As the Great Salt Lake fades away, so do its islands
Tim Vandenack, Standard-Examiner
Editor’s note: This article is published through the Great Salt Lake Collaborative, a solutions journalism initiative that partners news, education and media organizations to help inform people about the plight of the Great Salt Lake — and what can be done to make a difference before it is too late. Read all of our stories at greatsaltlakenews.org.
Call it Antelope Island, but by no means is it an island.
Same goes for Fremont Island, Stansbury Island, Gunnison Island and other smaller land masses — like Hat and Carrington islands — that used to poke up out of the Great Salt Lake, say wildlife officials and others who study the lake. The “island” part of their names remains, but as the lake level has dipped to historic lows, what were once land masses surrounded by salty water when the lake’s level was higher have connected to the mainland.
“There are no longer any islands on the Great Salt Lake,” said Jaimi Butler, a field biologist and coordinator at the Great Salt Lake Institute at Westminster College in Salt Lake City. “They’re all connected by land bridges.”
It’s certainly not a shift that’s materialized since last year when the lake level dipped below the prior historic low registered in 1963. Public hand-wringing about the Great Salt Lake’s dire plight, however, has surged in the past year. It’s been in the offing as humans have increasingly diverted the water that once flowed into the lake and as drought conditions cause more evaporation.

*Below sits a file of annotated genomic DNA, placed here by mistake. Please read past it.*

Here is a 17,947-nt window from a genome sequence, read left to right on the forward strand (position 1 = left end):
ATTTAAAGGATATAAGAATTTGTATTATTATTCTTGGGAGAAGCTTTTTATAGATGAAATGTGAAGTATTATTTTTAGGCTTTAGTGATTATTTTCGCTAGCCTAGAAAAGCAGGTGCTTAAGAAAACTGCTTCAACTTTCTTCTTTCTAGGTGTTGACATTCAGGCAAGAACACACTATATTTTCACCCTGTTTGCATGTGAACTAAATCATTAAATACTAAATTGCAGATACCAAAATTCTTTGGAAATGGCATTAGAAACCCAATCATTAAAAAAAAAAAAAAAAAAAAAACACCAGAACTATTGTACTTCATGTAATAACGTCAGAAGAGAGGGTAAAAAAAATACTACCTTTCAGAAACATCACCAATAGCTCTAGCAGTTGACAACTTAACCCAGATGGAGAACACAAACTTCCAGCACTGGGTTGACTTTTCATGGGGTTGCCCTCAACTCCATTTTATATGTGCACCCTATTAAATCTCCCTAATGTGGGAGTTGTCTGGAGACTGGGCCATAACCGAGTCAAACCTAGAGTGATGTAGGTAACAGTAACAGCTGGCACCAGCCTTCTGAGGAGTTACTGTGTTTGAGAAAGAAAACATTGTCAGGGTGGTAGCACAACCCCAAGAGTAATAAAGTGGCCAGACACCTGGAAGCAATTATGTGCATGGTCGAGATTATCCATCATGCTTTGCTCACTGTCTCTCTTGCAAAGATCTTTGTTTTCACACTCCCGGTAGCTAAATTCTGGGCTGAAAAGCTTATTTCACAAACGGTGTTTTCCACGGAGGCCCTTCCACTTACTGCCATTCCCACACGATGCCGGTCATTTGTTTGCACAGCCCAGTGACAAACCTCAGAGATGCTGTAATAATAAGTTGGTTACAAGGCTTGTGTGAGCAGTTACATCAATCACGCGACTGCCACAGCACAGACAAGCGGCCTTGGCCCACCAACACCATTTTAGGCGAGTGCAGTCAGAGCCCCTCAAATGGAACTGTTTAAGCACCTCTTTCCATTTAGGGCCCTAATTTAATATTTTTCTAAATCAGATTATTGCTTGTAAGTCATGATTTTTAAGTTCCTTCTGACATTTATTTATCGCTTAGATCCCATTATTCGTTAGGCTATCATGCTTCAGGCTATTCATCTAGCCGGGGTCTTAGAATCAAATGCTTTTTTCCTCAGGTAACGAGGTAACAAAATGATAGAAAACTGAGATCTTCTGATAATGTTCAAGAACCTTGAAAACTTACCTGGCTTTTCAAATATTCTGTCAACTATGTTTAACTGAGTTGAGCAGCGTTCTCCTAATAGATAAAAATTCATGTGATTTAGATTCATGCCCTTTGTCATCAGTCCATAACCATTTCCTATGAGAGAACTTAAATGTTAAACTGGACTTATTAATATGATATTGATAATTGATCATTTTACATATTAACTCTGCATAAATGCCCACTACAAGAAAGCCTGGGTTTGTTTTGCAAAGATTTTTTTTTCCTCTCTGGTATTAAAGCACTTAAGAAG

Images supplied, U.S. Geological Survey
Look at U.S. Geological Survey aerial maps of the lake from 1985 to 2021, featured on its website, and the change is apparent — the lake’s surface has dipped from 3,300 square miles to 941 square miles in the span. A Utah Geological Survey report from 2010 said the Great Salt Lake contains 17 “officially named islands” but even then noted that the actual number of true islands depended on the lake’s water level at the time.
The absence of islands “has been the case for the last several years. We probably haven’t had islands for quite some time,” said John Luft, director of the Utah Division of Wildlife Resources’ Great Salt Lake Ecosystem Program.
Whatever the case, it’s one more reminder of the Great Salt Lake’s change over the years. And it prompted a wry quip from Bonnie Baxter, the director of the Great Salt Lake Institute, about the buffalo that roam Antelope Island just northwest of Salt Lake City International Airport.
“They could walk to the airport now,” she said. “They could walk into Salt Lake City.”
Buffalo meandering among the skyscrapers of Salt Lake City probably won’t happen, says Xaela Walden, a Utah Division of Wildlife Resources biologist. Part of the southern side of Antelope Island is fenced, for one thing, and she said buffalo typically don’t wander too far afield from their usual stomping grounds.
Tim Vandenack, Standard-Examiner
But the disappearance of the protective moat of water around the dots of land of the Great Salt Lake has larger potential implications to the critters that live on the so-called islands. There are the bighorn sheep on Antelope Island, for instance, and the American white pelicans on Gunnison Island in the northwest part of the lake.